Scammers are offering "free child safety kits" to parents in order to obtain sensitive information that can be used to steals kids' identities, the Better Business Bureau warned Monday.
According to the BBB, recent reports indicate there has been an uptick in this type of scam — and parents need to be alert.
Here's how the scam works. A scammer will contact you over the phone, through social media or by email, saying they are someone who is offering free child safety kits to all the kids in your community. They will then say police and safety officials recommend parents keep this type of kit on hand for their children in case of an emergency, such as if your child goes missing. The kit, they say, should contain current photos of the child, the kid's height, weight, birthdate and fingerprints, and a strand of their hair. And while that part of the pitch is true, the "free child safety kits" they are offering you are not.
The scammer will most likely say that to receive your kit, you need to tell them sensitive information about your child, including their full name, address, birthdate, and Social Security or Social Insurance number. Some parents have even reported that the person who contacted them said that meeting the child in person at their home was a requirement, the BBB says.
The scammer's goal? To steal your child's identity using the information you've provided, the BBB warns.
"If you give up your child’s personal information, they may become a victim of identity theft," the BBB says. "Children are more likely to have their identities stolen than adults. Scammers know that people rarely, if ever, check their child’s credit report, which means they can get away with using a child’s name and information for years before being found out. In addition, children’s credit scores are a clean slate, making them an ideal target."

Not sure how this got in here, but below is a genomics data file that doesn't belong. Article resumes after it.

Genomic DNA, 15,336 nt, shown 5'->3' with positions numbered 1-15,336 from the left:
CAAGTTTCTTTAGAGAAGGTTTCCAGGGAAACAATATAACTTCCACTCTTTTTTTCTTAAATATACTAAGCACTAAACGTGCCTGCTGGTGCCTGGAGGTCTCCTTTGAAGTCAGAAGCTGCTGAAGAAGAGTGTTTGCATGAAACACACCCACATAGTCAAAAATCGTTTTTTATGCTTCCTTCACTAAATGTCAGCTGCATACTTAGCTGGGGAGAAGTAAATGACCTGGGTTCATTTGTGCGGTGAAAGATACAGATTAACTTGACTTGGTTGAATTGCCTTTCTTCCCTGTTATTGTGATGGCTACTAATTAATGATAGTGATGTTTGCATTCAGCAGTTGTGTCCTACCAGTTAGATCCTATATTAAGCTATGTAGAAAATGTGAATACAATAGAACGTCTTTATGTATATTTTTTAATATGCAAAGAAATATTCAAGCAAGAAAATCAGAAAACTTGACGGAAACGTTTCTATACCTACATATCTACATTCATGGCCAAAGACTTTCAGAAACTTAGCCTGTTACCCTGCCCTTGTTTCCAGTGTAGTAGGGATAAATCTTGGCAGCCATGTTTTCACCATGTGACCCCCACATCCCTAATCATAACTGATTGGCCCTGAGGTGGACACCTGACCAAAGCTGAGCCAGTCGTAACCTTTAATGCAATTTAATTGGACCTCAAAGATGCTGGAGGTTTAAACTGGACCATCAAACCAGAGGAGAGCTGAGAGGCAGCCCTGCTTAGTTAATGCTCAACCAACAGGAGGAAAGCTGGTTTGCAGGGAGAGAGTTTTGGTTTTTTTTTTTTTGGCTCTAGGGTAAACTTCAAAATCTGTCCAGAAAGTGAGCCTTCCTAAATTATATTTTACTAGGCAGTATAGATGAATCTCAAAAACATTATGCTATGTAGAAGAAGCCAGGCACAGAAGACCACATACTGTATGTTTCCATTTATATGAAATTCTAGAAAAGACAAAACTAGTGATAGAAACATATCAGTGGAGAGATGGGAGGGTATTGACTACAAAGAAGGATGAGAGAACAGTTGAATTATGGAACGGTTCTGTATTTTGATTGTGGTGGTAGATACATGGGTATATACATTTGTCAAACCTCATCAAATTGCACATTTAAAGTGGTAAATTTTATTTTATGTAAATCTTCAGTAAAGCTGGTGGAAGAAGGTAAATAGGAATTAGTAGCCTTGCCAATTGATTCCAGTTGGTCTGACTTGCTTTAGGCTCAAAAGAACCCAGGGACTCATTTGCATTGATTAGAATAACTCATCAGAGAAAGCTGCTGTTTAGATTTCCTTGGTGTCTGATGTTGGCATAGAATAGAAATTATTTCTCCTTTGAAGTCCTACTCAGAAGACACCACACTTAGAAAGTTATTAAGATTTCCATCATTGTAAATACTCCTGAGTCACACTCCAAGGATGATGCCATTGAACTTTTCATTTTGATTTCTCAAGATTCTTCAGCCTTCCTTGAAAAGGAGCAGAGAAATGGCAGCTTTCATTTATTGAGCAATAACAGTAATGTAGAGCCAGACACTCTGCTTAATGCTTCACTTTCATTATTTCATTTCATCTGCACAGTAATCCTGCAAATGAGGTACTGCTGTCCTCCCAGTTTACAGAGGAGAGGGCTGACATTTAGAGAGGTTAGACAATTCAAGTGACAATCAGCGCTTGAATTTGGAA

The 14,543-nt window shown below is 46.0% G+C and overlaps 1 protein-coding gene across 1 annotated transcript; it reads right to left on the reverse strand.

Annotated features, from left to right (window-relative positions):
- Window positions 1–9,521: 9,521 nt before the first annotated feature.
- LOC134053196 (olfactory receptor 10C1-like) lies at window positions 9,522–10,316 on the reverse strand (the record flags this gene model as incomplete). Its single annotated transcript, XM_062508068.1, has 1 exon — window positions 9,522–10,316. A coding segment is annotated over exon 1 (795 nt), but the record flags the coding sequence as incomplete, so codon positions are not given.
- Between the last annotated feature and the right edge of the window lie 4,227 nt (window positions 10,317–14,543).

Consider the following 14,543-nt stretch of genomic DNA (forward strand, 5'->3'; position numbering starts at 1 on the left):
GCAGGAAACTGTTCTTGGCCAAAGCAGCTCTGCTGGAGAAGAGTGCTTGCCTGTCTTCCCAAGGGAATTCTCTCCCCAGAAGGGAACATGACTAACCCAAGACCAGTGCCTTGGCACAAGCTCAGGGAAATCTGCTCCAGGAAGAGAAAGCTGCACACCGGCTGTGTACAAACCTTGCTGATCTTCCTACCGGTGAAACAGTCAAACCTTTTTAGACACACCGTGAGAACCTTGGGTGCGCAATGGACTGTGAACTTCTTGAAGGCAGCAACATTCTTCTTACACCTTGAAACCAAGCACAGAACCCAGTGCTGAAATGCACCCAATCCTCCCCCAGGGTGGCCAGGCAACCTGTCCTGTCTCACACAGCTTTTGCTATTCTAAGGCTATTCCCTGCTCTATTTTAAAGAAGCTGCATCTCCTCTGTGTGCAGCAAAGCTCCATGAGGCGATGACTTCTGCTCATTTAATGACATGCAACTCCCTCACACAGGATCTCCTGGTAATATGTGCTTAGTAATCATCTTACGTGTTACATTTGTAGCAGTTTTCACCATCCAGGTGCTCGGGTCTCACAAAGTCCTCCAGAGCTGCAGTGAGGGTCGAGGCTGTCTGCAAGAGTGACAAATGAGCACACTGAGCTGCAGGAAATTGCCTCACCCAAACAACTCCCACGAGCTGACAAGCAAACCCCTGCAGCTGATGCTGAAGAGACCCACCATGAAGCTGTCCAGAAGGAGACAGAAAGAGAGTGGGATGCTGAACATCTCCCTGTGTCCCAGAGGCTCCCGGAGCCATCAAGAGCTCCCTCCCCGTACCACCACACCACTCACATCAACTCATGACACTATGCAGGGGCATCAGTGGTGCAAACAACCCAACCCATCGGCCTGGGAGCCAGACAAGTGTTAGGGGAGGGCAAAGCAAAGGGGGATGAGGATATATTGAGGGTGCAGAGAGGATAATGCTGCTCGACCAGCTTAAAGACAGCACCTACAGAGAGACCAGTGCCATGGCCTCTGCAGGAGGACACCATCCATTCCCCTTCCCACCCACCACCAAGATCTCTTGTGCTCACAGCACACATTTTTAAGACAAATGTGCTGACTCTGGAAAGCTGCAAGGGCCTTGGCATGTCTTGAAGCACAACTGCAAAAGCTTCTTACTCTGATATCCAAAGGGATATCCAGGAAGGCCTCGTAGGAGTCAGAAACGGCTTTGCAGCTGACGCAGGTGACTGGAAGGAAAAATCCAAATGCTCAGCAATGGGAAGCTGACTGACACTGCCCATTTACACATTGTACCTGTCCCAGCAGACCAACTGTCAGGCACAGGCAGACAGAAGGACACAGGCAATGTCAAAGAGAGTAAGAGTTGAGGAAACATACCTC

So how do you avoid falling victim to this scam or similar ones? The BBB offers the following tips:
- Never give your child’s personal information to a stranger. Be especially careful with your child’s Social Security number.
- Be wary of unsolicited offers. Legitimate businesses and organizations won’t contact you out of the blue without first getting your permission. Government institutions will generally contact you by mail before making phone calls.
- Take precautions to protect your child’s identity. Check your child’s credit report annually for signs of fraud at annualcreditreport.com . Make sure your child’s school, doctor’s office, little league team, etc. will keep your child’s personal information safe if you opt to give it to them. Keep an eye out for red flags, such as bills or invoices mailed to your home in your child’s name.
If you or your child has been the victim of identity theft, report your experience to the BBB's Scam Tracker.